It’s well-known *just* writing a script doesn’t “cut it” when it comes to “making it” as a writer. If you are to have any chance at all in this overcrowded, under-fished pool, I believe there are certain things you MUST do to get a whiff of attention from the producer casting his or her net… Now I’ve overdone the fishing analogies, let’s take a look at those things:

WHO – is this for? Remember, knowing your audience is key. If you don’t know who your spec is for or where it could go on the schedule/DVD shelf, you can be dang sure your reader/s won’t either – and no one is going to fill the blanks in for you.

WHAT – is this? Sounds obvious, but with many scripts it’s hard to tell things like its genre, or even whether it’s a TV or Film script. Don’t be one of those writers who think it’s about trying to make it fit *later*, figure it out NOW. Preferably do all your preparation in advance or if you find yourself returning to page 1 again and again, ask yourself WHY this story is not working… and be HONEST with yourself. Is this spec *worth* your valuable time?

WHERE – is this spec going? This can be as narrow or broad as you like, from deciding which channel or company it’s destined, through to deciding your *aims*: is this a sample or calling card? Is this for contests only? Is this to find others to collaborate with, maybe make yourselves? Is this a “practice” or “learning” draft, just for you? Whatever you decide is best for your spec, decide and the SOONER THE BETTER. Otherwise what is the point of writing it?

WHEN – is it going to be finished/sent off? Setting goals is different to setting cut off point. If you say stuff like, “If this spec or I haven’t got any attention by [THIS DATE] I’m packing it in”, you’re destined for disappointment my friends cos chances are, you will reach that hallowed date and your spec or you are done for and it’s YOU who has made it so. Why do this to yourself?? However, setting a GOAL is different – because even unreached goals can tell us a few things about ourselves and our works. When I decided two years ago I was going to get a telly commission BY HOOK OR BY CROOK, behind the scenes here at Bang2write Towers I went through all sorts of Hell to try and get one. I came close a couple of times, but in doing so, I had an epiphany: for me, it was simply not worth it in the long run. And GUESS WHAT: I actually LIKE writing features WAY MORE. I didn’t know this before I embarked on my TV journey. Now I can continue in my features journey and I am FREE of any doubts I had re: TV… I’m not ruling it out altogether and have a couple of promising leads, but I’m not pursuing it aggressively like I was. I learnt LOADS and it was a very steep learning curve, but now I’m on another path altogether. And it suits me just fiiiiiiiiiiiiiiine, for the first time in AGES. But I needed to do it. What do you NEED to do?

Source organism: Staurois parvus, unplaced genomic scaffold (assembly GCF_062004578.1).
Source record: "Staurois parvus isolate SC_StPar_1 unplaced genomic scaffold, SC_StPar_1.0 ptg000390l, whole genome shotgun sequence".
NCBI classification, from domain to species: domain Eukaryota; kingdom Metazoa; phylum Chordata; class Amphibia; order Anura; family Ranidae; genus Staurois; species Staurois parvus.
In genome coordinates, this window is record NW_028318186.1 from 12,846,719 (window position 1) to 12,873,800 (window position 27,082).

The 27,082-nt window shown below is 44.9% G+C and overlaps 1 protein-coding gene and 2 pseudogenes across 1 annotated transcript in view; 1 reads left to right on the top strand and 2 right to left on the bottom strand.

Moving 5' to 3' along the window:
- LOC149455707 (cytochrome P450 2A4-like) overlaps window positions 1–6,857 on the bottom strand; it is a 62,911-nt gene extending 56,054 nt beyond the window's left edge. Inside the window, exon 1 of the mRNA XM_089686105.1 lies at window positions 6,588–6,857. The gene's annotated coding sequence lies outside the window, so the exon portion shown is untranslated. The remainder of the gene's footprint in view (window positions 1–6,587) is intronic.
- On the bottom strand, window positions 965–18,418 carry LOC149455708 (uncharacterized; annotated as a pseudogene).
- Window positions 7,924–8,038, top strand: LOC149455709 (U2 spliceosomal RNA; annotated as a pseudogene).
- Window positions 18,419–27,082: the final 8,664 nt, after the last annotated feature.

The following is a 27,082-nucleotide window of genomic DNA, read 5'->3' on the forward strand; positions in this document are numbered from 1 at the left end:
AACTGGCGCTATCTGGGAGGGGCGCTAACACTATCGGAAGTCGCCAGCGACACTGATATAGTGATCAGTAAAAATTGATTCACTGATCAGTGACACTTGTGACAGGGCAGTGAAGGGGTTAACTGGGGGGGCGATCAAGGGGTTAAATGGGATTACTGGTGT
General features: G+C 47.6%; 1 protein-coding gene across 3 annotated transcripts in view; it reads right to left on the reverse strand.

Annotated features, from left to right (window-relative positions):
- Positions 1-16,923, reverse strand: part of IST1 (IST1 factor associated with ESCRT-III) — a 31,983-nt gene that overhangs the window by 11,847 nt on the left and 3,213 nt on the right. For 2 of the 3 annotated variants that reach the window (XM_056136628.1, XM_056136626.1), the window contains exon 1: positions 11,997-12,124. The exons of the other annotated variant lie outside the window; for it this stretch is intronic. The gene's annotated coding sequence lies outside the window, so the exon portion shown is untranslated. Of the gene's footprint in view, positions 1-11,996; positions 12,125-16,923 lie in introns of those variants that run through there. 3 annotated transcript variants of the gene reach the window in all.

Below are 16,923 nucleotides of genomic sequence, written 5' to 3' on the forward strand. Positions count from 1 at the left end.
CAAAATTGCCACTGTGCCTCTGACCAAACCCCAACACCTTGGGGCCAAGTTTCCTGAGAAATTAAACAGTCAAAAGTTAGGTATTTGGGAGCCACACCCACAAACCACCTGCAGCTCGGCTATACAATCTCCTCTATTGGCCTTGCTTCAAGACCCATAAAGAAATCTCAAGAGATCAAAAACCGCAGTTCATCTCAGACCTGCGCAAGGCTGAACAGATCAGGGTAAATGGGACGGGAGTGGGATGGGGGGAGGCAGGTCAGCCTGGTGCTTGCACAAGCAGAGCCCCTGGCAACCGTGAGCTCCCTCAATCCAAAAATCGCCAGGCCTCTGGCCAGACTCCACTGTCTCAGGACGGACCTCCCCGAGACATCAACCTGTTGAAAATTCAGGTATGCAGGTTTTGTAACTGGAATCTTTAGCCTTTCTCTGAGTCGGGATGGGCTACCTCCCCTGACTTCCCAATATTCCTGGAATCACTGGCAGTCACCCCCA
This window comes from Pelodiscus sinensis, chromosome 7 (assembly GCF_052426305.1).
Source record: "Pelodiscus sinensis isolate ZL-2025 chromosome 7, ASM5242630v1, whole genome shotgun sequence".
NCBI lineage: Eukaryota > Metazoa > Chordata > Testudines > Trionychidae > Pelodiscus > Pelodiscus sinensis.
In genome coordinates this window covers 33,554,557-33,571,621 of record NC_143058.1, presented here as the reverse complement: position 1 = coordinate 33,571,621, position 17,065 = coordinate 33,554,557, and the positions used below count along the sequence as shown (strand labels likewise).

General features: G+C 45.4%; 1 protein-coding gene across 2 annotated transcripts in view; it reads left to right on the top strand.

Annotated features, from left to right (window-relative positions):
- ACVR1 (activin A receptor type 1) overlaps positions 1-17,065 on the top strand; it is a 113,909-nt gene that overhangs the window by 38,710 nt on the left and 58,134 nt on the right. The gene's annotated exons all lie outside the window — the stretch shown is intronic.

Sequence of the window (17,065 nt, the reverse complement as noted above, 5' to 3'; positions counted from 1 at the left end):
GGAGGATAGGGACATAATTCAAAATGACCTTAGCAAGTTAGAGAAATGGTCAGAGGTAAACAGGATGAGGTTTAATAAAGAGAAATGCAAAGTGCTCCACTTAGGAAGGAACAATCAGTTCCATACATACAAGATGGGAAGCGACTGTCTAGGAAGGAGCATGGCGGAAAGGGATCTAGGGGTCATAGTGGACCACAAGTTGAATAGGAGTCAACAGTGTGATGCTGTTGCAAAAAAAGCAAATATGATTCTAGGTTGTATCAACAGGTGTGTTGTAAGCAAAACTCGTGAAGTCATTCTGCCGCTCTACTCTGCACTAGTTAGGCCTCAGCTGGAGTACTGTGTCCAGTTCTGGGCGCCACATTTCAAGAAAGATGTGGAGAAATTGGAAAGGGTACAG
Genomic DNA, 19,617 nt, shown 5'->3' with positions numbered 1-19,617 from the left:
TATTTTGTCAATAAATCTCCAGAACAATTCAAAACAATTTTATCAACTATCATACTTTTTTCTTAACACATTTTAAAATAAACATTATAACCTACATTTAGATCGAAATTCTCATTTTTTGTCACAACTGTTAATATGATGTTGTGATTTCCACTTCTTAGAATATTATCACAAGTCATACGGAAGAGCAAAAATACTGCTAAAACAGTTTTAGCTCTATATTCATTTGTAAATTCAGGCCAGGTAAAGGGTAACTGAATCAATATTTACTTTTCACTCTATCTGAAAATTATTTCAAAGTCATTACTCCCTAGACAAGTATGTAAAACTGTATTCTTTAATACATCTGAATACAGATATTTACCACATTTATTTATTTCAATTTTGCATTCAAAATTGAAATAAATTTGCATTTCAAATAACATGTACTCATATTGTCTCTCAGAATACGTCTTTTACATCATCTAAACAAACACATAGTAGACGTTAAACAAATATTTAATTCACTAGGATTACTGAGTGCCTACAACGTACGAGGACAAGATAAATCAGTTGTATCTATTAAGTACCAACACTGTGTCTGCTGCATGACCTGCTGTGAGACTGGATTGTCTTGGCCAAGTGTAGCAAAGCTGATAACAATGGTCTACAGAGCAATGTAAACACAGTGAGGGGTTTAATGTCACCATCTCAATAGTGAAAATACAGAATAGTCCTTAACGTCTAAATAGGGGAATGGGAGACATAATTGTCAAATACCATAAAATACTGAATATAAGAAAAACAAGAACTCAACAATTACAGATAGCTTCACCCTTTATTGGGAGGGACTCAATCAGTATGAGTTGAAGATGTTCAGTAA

WHY – am I writing this? Are you writing this spec for YOU or for an audience? Yes, we’ve come full circle and we’re back to our first point again, THAT’S how important audience is… And yet STILL it is massively underestimated in the spec pile. If you want to draw on your personal experience, please be my guest: there have been BRILLIANT stories in which writers have successfully combined elements of their own lives with fiction… But there’s the important thing, right there. It can’t be ALL you – 9/10 it doesn’t work. Even biopics and autobiographies get fictionalised to make them “flow”, to make them “more interesting” or make them “more relevant” to an audience: it’s all about sacrificing facts for drama. Making it all about you and what YOU want to see or read is one of the most surefire ways of killing off interest in your spec.

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One Response to Knowing What You’re Doing

  1. Allen O'Leary says:

    Spot on. Ultimately we are writing about everyone else. Ideas FROM us FOR others. It's a loop, an act of generosity and engagement. So we need to know what we are setting out to do when we write… and who might be interested.

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